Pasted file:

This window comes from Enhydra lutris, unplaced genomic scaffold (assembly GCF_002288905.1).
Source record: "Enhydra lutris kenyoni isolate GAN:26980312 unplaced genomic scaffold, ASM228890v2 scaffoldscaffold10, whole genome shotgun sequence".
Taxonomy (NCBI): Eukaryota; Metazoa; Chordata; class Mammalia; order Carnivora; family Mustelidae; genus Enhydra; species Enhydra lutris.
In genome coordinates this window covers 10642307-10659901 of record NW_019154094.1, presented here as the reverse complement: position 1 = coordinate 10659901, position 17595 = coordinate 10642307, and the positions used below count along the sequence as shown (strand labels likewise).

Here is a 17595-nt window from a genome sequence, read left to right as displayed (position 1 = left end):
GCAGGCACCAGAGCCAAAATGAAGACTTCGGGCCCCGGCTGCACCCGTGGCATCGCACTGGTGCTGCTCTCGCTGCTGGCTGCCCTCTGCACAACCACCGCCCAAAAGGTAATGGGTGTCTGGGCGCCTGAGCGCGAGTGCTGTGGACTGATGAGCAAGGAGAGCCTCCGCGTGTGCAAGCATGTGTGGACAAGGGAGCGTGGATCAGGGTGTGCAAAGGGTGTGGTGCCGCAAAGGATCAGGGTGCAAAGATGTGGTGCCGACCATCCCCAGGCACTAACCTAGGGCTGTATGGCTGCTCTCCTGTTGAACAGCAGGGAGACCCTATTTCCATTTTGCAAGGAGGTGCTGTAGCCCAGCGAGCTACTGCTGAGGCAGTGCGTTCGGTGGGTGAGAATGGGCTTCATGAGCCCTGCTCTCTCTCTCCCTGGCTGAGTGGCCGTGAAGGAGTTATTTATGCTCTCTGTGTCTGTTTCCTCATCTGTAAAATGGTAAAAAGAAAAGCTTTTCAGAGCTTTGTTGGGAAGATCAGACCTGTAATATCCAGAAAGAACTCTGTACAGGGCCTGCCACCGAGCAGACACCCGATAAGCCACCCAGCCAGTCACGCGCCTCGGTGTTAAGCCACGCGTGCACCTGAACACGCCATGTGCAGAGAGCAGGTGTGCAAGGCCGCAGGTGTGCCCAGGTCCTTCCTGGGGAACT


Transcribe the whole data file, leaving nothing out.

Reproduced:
This window comes from Enhydra lutris, unplaced genomic scaffold (assembly GCF_002288905.1).
Source record: "Enhydra lutris kenyoni isolate GAN:26980312 unplaced genomic scaffold, ASM228890v2 scaffoldscaffold10, whole genome shotgun sequence".
Taxonomy (NCBI): Eukaryota; Metazoa; Chordata; class Mammalia; order Carnivora; family Mustelidae; genus Enhydra; species Enhydra lutris.
In genome coordinates this window covers 10642307-10659901 of record NW_019154094.1, presented here as the reverse complement: position 1 = coordinate 10659901, position 17595 = coordinate 10642307, and the positions used below count along the sequence as shown (strand labels likewise).

Here is a 17595-nt window from a genome sequence, read left to right as displayed (position 1 = left end):
GCAGGCACCAGAGCCAAAATGAAGACTTCGGGCCCCGGCTGCACCCGTGGCATCGCACTGGTGCTGCTCTCGCTGCTGGCTGCCCTCTGCACAACCACCGCCCAAAAGGTAATGGGTGTCTGGGCGCCTGAGCGCGAGTGCTGTGGACTGATGAGCAAGGAGAGCCTCCGCGTGTGCAAGCATGTGTGGACAAGGGAGCGTGGATCAGGGTGTGCAAAGGGTGTGGTGCCGCAAAGGATCAGGGTGCAAAGATGTGGTGCCGACCATCCCCAGGCACTAACCTAGGGCTGTATGGCTGCTCTCCTGTTGAACAGCAGGGAGACCCTATTTCCATTTTGCAAGGAGGTGCTGTAGCCCAGCGAGCTACTGCTGAGGCAGTGCGTTCGGTGGGTGAGAATGGGCTTCATGAGCCCTGCTCTCTCTCTCCCTGGCTGAGTGGCCGTGAAGGAGTTATTTATGCTCTCTGTGTCTGTTTCCTCATCTGTAAAATGGTAAAAAGAAAAGCTTTTCAGAGCTTTGTTGGGAAGATCAGACCTGTAATATCCAGAAAGAACTCTGTACAGGGCCTGCCACCGAGCAGACACCCGATAAGCCACCCAGCCAGTCACGCGCCTCGGTGTTAAGCCACGCGTGCACCTGAACACGCCATGTGCAGAGAGCAGGTGTGCAAGGCCGCAGGTGTGCCCAGGTCCTTCCTGGGGAACT